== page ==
The Boy Who Called God “She” by Nancy Springer


The Boy Who Called God “She” by Nancy Springer
Publisher: Untreed Reads
Genre: Sci-Fi/Fantasy, Contemporary
Length: Short Story (10 pages)
Rating: 3 Stars
Reviewed by Astilbe

Derek relishes being the bully of his Catholic school, and when Julian arrives with his purple hair, he seems like an easy target. When Julian starts asserting that God might actually be a woman, Derek is immediately enraged and becomes determined to get Julian to recant his thought, no matter the price. It soon becomes apparent that perhaps Julian has some strength Derek isn’t quite prepared for, and that the boy with the purple hair knows something more than he’s telling.

Does God change? How can you know what he or she really thinks about humanity?

I’d never thought about viewing society through the eyes of a bully before. Derek is definitely not an easy guy to like. He seems to know exactly how to sniff out the weaknesses in others and manipulate them to to best suit his agenda. In Derek’s mind there is no space for vulnerability, creativity or admitting that you’re wrong in any circumstances. The world is a dualistic beast and the only way one survives is by staying one step ahead of everyone else. It must be terrible to be confronted with someone, then, who defies all of the rules you thought applied to everyone.

This is where the story grows even more interesting. A freethinker and budding intellectual, Julian disrupts all of Derek’s assumptions about how life should work. It is through the clash of their ideas that I ended up finding sympathy for Derek. Bullies gather strength through fear, silence and intimidation. It is only when this illusion of agreement is broken that everyone sees their true faces.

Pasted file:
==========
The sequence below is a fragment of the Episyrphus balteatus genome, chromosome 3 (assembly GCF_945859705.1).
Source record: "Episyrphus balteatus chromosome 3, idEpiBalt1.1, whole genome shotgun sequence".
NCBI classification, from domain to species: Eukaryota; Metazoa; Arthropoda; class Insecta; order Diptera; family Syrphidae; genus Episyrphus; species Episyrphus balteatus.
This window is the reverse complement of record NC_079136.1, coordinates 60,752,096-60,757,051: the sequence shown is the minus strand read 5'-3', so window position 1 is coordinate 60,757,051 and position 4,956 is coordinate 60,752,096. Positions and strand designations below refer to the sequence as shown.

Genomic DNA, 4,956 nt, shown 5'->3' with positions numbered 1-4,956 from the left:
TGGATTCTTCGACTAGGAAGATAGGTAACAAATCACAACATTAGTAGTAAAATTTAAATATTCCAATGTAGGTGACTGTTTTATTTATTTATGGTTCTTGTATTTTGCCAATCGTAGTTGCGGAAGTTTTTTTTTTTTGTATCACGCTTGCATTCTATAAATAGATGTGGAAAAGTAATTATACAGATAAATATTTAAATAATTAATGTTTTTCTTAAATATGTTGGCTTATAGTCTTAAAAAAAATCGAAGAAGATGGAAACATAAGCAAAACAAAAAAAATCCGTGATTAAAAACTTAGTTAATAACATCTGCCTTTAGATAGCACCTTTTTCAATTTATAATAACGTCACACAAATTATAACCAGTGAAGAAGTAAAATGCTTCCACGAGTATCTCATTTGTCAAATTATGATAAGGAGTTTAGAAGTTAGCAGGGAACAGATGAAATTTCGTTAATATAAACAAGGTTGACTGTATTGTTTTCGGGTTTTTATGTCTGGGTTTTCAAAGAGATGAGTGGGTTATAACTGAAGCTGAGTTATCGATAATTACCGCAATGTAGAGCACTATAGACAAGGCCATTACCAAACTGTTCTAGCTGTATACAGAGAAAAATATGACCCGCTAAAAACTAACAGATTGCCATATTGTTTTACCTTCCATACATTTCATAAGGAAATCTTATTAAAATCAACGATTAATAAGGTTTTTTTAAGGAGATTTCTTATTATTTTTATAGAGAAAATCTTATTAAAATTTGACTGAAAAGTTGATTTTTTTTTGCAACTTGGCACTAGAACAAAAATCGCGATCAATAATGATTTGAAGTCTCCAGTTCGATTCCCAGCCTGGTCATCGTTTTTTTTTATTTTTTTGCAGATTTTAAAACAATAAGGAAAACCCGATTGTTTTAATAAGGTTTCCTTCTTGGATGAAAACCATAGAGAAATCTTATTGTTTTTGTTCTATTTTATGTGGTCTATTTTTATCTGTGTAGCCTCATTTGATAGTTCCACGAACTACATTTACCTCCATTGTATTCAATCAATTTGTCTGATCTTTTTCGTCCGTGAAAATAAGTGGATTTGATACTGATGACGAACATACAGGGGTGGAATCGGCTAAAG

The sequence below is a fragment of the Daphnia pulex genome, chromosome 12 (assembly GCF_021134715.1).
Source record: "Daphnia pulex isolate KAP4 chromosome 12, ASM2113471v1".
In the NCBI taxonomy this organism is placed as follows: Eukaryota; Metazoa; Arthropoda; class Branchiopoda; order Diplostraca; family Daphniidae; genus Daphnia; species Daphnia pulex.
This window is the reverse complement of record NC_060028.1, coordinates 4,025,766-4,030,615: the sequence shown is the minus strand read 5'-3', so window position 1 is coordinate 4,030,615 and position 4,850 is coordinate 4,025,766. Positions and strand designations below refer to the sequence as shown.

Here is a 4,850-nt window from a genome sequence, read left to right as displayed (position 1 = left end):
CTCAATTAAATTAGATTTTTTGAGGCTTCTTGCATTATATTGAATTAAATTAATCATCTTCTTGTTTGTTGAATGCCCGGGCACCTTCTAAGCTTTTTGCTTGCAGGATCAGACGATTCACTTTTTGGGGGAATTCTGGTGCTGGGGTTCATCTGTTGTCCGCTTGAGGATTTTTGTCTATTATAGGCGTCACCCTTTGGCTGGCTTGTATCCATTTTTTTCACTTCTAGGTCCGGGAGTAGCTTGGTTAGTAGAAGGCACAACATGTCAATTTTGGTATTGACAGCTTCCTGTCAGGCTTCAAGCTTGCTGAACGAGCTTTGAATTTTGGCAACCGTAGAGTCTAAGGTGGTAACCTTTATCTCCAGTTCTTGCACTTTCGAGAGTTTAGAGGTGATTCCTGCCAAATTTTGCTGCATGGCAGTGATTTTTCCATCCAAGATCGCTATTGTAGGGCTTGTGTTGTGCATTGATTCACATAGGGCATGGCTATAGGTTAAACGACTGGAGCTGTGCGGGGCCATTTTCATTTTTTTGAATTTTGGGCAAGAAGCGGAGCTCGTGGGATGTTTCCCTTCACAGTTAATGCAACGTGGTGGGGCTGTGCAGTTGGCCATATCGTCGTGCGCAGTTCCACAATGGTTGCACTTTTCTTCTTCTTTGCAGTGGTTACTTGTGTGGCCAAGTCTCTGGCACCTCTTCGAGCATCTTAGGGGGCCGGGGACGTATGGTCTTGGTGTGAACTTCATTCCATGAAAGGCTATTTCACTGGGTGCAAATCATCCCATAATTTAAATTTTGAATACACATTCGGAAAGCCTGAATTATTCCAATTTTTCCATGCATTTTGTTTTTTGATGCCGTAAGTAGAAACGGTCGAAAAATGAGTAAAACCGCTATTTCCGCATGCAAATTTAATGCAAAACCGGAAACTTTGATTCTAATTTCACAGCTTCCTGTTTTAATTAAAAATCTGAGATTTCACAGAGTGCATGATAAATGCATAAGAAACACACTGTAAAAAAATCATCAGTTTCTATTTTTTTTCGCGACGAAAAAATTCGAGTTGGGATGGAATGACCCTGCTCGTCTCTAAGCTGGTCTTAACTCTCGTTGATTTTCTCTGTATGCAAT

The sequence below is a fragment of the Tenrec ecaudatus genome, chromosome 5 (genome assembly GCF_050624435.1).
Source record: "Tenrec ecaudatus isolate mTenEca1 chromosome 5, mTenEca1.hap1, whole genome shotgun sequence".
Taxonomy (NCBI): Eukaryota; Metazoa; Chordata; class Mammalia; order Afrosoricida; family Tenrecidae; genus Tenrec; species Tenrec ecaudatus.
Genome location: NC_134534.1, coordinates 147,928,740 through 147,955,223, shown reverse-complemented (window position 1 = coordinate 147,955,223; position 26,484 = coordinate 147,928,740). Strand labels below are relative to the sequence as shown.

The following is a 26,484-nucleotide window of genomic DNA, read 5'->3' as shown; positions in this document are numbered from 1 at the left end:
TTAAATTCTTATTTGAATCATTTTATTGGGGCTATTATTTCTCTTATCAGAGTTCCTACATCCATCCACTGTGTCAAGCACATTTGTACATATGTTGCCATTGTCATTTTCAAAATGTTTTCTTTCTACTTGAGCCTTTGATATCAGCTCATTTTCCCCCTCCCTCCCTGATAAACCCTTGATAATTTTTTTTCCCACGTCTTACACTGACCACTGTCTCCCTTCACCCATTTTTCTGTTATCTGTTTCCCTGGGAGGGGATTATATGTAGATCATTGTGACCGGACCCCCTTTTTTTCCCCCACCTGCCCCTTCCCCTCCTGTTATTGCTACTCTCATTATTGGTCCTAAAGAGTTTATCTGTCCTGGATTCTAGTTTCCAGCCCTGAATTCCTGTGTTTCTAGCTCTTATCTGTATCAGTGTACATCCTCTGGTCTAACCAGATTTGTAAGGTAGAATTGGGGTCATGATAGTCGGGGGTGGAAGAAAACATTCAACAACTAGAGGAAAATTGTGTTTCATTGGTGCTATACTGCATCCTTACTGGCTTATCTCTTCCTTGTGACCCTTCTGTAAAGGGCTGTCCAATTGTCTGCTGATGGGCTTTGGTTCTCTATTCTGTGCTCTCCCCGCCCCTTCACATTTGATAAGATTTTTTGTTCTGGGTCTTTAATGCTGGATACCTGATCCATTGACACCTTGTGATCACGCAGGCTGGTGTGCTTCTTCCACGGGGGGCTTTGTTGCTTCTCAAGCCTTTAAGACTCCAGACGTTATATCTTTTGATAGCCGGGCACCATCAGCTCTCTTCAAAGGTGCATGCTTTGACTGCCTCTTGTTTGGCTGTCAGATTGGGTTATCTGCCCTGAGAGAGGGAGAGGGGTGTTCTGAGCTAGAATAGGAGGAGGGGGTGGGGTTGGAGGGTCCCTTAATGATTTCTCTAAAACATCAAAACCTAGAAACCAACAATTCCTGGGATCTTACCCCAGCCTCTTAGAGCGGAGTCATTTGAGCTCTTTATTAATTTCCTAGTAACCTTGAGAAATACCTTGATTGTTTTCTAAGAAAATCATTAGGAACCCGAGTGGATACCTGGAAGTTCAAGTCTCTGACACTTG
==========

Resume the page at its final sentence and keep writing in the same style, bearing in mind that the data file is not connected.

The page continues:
Derek’s eventual reaction to his interactions with Julian seemed disingenuous. In my experience most people retain the same personality, character strengths and flaws throughout their lives. Barring serious emotional trauma the core of who someone is and how he or she interacts with the world at fifteen is almost always the same twenty, forty or sixty years later. As much as I wanted to believe the ending I kept waiting for Derek’s true self to emerge once again.

The Boy Who Called God “She” contains more questions than answers. If you like asking questions and following each inquiry as far as it will go this is a good book to spark your imagination.

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